Last edited: May 10, 2009
  3. rcmodel

    rcmodel Member in memoriam

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    +1
    Guess I was typing while oro was posting.

    One of what was called the .38 Double Action Model.
    Either 3rd, 4th. or 5th. Model.

    Photo's are not good enough to ID it any closer.

    Is a real S&W?
    It should have a serial number stamped in the butt.
    It should have the same number on several of the parts.
    It should have the S&W address, and a bunch of patent dates on the barrel.
    It should have a color case-hardened hammer, trigger, and top latch.

    That it doesn't makes me think it is a Spanish copy, or really really buffed & reblued.

    rc
     
  4. Dark Skies

    Dark Skies Member

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    I can't tell from the picture (too dark) but if the top break action has to be opened by both the top break catch and a side thumb release (same type of catch as in a side swing chamber) then its the .38 Perfected Model made from 1909 until 1920 The side catch won't be present if it's one of the earlier models.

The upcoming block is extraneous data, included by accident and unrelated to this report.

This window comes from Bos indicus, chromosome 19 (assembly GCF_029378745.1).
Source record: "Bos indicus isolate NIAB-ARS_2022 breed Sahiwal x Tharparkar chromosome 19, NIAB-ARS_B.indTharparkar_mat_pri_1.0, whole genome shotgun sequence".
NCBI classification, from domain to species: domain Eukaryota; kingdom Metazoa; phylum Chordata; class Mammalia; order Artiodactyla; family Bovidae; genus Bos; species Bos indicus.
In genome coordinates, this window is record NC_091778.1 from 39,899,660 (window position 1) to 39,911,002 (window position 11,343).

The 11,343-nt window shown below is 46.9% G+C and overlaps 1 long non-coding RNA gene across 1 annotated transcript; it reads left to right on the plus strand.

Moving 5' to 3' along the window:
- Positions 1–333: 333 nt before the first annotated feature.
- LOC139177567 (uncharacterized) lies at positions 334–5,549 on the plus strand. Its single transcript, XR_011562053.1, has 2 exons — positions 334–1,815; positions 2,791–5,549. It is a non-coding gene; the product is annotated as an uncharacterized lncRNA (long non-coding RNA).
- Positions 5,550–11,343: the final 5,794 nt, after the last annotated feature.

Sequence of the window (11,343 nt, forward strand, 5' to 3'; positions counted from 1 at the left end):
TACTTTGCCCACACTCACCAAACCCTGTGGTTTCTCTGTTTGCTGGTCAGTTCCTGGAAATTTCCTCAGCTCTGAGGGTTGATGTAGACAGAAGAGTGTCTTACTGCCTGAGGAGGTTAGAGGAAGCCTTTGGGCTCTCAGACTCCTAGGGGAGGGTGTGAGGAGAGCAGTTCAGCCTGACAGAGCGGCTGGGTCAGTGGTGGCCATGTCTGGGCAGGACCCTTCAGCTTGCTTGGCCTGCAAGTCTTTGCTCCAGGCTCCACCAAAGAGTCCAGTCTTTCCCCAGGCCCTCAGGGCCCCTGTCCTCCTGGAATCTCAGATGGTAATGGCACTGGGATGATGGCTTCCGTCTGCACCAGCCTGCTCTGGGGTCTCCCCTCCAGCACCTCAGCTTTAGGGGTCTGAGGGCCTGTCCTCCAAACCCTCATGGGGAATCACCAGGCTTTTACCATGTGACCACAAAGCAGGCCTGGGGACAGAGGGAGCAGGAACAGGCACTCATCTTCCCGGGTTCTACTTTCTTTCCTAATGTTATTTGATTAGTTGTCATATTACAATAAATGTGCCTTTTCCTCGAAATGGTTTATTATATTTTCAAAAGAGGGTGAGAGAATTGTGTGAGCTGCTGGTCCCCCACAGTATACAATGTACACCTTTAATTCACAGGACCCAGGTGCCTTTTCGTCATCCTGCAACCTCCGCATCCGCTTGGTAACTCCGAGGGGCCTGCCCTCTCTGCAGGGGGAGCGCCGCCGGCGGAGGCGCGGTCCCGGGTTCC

5. Oro

    Oro Member

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    Well, as long as I am making similar points and observations as rcmodel, I think it means I'm coming up in the world.;)
     
  6. Old Fuff

    Old Fuff Member

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    Well it's not a Perfected Model (because the trigger guard is the wrong shape). The serial number should be on the butt. It might also be on the rear face of the cylinder, on the barrel behind the barrel latch, and on the bottom or side of the barrel latch. Beyond that I can't tell much, but if someone tried to file off the serial number there should be evidence of it, such as crude file marks. All of these numbers are very small, and you may need a magnifying glass to see them.